UBC Theses and Dissertations
Markov generalized linear model and modeling of epileptic seizure data Luo, Lawrence Shou-Jun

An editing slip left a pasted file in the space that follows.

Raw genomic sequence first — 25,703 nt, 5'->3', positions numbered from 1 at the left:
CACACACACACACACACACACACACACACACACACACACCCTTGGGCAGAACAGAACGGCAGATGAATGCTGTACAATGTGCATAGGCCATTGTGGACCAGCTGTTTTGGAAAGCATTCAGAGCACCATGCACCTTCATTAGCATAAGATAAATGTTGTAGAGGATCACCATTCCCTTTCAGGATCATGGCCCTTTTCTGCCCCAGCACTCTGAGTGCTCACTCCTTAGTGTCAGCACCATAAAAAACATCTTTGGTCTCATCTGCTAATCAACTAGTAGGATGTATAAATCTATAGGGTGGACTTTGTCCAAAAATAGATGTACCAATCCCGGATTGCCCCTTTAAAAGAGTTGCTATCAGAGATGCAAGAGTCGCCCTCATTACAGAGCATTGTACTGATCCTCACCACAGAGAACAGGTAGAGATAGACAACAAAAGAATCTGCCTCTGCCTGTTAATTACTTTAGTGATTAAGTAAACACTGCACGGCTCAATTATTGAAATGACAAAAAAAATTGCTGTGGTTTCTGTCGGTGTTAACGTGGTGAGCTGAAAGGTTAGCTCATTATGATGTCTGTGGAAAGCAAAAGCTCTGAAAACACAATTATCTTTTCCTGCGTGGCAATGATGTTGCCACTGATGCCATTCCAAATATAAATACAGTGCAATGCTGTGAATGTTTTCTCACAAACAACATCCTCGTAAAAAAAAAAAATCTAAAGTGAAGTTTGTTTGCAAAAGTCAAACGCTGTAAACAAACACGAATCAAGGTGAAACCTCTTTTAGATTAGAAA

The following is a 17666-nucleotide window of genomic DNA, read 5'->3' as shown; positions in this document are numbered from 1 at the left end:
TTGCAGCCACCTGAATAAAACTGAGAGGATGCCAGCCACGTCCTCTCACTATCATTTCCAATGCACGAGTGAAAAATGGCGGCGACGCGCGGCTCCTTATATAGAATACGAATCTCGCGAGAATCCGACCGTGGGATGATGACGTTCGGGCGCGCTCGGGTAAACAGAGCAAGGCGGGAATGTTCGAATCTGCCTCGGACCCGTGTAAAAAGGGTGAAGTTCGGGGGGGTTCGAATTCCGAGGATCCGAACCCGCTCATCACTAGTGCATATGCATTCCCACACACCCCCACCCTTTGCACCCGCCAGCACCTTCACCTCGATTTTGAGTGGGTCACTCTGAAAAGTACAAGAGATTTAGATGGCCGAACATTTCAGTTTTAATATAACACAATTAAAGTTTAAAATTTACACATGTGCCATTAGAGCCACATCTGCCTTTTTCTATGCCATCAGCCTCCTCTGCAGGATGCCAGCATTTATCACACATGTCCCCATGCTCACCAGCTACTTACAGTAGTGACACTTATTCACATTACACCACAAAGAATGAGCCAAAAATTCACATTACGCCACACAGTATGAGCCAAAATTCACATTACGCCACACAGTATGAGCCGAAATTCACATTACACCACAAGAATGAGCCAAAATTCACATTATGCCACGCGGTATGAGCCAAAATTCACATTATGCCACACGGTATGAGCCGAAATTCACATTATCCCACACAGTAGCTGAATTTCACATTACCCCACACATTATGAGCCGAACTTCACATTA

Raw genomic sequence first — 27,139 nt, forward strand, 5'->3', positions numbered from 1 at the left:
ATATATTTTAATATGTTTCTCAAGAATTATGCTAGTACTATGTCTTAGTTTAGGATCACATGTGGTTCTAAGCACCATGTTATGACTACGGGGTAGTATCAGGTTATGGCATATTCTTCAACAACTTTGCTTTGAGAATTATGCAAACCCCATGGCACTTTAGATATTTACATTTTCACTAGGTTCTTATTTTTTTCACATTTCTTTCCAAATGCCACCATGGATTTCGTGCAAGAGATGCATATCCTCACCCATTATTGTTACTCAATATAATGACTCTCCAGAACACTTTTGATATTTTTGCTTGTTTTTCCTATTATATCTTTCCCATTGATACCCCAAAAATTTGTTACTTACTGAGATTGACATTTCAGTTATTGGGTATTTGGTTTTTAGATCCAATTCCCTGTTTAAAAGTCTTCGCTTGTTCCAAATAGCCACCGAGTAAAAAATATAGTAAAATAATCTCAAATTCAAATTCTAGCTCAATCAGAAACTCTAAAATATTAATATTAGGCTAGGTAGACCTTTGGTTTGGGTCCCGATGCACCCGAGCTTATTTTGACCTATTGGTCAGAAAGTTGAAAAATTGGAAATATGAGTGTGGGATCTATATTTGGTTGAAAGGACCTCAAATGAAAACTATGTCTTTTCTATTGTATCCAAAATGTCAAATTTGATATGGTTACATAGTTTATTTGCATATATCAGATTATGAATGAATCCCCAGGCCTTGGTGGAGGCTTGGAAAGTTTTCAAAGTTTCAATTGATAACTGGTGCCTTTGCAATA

How to capture the serial correlation has always been an important issue in the study of time series. Intuitively almost all time series are correlated. This topic has been extensively studied for linear time series models. In recent years many new models have been proposed to study nonlinear and nonnormal time series. For these new models some are restricted to specific types of data, e.g., longitudinal data, and some are computationally or conceptually complicated and may not be convenient for application use. The autoregressive Markov model, referred to as a Markov generalized linear model ( MGLM ) in this thesis, proposed by Zeger and Quaqish, however, requires little restriction on the type of data and are both conceptually and computationally attractive. It is a combination of the well studied generalized linear model and the classical linear autoregressive time series model and its computation is equivalent to that of the generalized linear model. The motivation of this thesis is to model epileptic seizure data. Our data were collected during 1990-1992 in B.C. Children's Hospital in a clinical trial of intravenous infusion of immunoglobulin G (IVIG). The controlled group used the best available treatments (BAT). The data of each subject are a time series with about 100 observations, but in each arm of study there are only 6-7 subjects. Moreover, the data of some subjects are serially correlated and there is a large variability in the data structures of different subjects. These characteristics prevent us from using the techniques for longitudinal data or techniques of random effects models. The MGLM is thus used to model this data set. To exploit the power of MGLM in capturing the correlation of time series we introduce a history information to "measure" the impact of the past behavior of a time series on its present outcome. Such a function treats all the past information as one factor and avoid using many past lags and thus helps reduce model complexity. A trend function is also used in the model to capture certain systematic pattern of data and hence also capture part of the dependence structure of data. The relationship between these two function in capturing the serial correlation of time series is clarified in the thesis. Models with both of these two functions, with trend only, with history information function only and with none of them are built to fit the data of individual subjects. It is found that for most subjects that either a trend function or a history information function is good enough to capture the dependence structure of data. However, models with none of these often have poor fitting. Some time series need both of them in their modeling. Only in the case where the data set has too little variability, that is, it contains only a few nonzero observations, the MGLM may not work satisfactorily. To explore the possibility of building a "super" MGLM for the whole data set we build such super models for different subsets. It turns out that the "quality" of such super models depends on the variability of data. If the trend functions of different subjects are similar, a super model works quite well. For the data analysis we model the data of each individual subject first, then analyze the whole data set in two ways:1) combine the results from the study of individual subjects to compare the treatment effects of BAT and IVIG; 2) build a "super" MGLM for the whole data set. The two methods arrive at the same conclusion that there is no difference between the treatment effects of BAT and IVIG. This conclusion is consistent with what we obtained through nonparametric methods in the initial data analysis. For the computation of MGLM since Splus did not work well for the super model, a program in C was written to carry out all the computation of MGLM . This program is more flexible in calculating any needed statistics and is much faster than Splus. The C codes are available at the end of this thesis.
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